When world powers agreed in 2015 to lift sanctions on Iran in return for curbs on its nuclear program, the deal’s supporters in the United States, Europe, and Tehran hoped renewed trade and investment could boost Iran’s private sector and weaken the state’s hold on the economy.
Iran is demanding further “compensation” from the United States following claims America violated the nuclear agreement by passing new sanctions on the Islamic Republic, according to comments by senior Iranian officials following meetings with the Obama administration in Vienna.
The Obama administration has paid Iran more than $10 billion in gold, cash, and other assets since 2013, according to Iranian officials, who disclosed that the White House has been intentionally deflating the total amount paid to the Islamic Republic.
President Obama allowed legislation renewing sanctions against Iran to become law without his signature in an effort to assure Tehran the U.S. is not straying away from last summer’s comprehensive nuclear deal.
Israeli Ambassador Ron Dermer is warning that Iran could have a functional nuclear weapon in less than 10 years thanks to the Obama administration’s flawed efforts to negotiate a nuclear deal “that does not block Iran’s path to the bomb [but] ultimately paves it,” according to recent remarks in which the ambassador also slammed U.S. officials and organizations for failing to clearly identify militant Islam as a global enemy of the West.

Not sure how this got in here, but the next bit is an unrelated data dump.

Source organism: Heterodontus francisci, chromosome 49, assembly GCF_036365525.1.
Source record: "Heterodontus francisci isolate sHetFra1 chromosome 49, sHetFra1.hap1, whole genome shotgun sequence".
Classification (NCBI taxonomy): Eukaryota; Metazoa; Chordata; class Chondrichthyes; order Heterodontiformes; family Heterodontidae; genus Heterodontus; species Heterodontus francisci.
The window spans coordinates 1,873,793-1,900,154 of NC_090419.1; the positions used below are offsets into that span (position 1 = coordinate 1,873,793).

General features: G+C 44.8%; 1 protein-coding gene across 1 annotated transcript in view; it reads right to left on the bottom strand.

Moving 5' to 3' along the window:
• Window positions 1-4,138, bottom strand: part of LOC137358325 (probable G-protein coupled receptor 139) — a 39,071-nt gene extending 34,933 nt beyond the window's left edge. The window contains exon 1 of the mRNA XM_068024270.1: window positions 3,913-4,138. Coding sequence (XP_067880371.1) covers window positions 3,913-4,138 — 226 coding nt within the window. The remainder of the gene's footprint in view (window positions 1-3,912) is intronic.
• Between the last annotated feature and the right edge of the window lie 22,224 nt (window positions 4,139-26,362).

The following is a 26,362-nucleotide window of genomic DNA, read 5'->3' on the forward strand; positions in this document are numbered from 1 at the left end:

Senior Iranian officials vowed on Wednesday to continue moving forward with nuclear weapons work and other banned activities as retaliation against the United States for breaching last year’s nuclear accord, according to reports in the country’s state-controlled media.
The Obama administration is locked in a last minute bid to save last year’s nuclear deal with Iran by promoting the delivery of airliners to the Islamic Republic, despite mass opposition in Congress that has moved the administration to engage in a series of public relations maneuvers and backroom deals meant to secure the multi-billion dollar sale, according to multiple sources familiar with the administration’s thinking who spoke to the Washington Free Beacon.
Iran signed a $16.6 billion deal for 80 Boeing passenger jets on Sunday and was said to be close to another for dozens of Airbus planes to complete what would be the biggest package of firm contracts with Western companies since Iran’s 1979 Islamic revolution.